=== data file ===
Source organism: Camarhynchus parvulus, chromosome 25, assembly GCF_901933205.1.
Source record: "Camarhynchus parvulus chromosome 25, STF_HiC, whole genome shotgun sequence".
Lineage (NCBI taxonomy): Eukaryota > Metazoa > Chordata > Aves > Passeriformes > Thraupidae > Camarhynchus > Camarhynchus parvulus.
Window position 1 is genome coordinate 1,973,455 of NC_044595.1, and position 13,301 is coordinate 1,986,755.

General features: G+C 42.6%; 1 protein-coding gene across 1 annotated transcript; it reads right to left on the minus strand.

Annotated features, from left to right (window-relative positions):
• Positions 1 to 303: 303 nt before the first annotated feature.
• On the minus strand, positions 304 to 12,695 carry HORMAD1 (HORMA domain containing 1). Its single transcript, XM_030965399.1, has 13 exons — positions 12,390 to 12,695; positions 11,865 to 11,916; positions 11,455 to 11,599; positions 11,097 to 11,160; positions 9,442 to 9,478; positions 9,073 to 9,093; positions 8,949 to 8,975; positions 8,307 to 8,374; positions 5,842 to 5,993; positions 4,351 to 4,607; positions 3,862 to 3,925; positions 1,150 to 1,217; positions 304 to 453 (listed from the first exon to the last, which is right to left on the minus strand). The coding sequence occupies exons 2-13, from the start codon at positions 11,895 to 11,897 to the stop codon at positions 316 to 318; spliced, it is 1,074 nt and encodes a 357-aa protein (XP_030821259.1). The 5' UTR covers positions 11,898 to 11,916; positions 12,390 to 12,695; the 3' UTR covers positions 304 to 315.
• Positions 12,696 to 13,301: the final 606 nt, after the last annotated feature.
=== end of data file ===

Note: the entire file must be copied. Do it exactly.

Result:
Source organism: Camarhynchus parvulus, chromosome 25, assembly GCF_901933205.1.
Source record: "Camarhynchus parvulus chromosome 25, STF_HiC, whole genome shotgun sequence".
Lineage (NCBI taxonomy): Eukaryota > Metazoa > Chordata > Aves > Passeriformes > Thraupidae > Camarhynchus > Camarhynchus parvulus.
Window position 1 is genome coordinate 1,973,455 of NC_044595.1, and position 13,301 is coordinate 1,986,755.

General features: G+C 42.6%; 1 protein-coding gene across 1 annotated transcript; it reads right to left on the minus strand.

Annotated features, from left to right (window-relative positions):
• Positions 1 to 303: 303 nt before the first annotated feature.
• On the minus strand, positions 304 to 12,695 carry HORMAD1 (HORMA domain containing 1). Its single transcript, XM_030965399.1, has 13 exons — positions 12,390 to 12,695; positions 11,865 to 11,916; positions 11,455 to 11,599; positions 11,097 to 11,160; positions 9,442 to 9,478; positions 9,073 to 9,093; positions 8,949 to 8,975; positions 8,307 to 8,374; positions 5,842 to 5,993; positions 4,351 to 4,607; positions 3,862 to 3,925; positions 1,150 to 1,217; positions 304 to 453 (listed from the first exon to the last, which is right to left on the minus strand). The coding sequence occupies exons 2-13, from the start codon at positions 11,895 to 11,897 to the stop codon at positions 316 to 318; spliced, it is 1,074 nt and encodes a 357-aa protein (XP_030821259.1). The 5' UTR covers positions 11,898 to 11,916; positions 12,390 to 12,695; the 3' UTR covers positions 304 to 315.
• Positions 12,696 to 13,301: the final 606 nt, after the last annotated feature.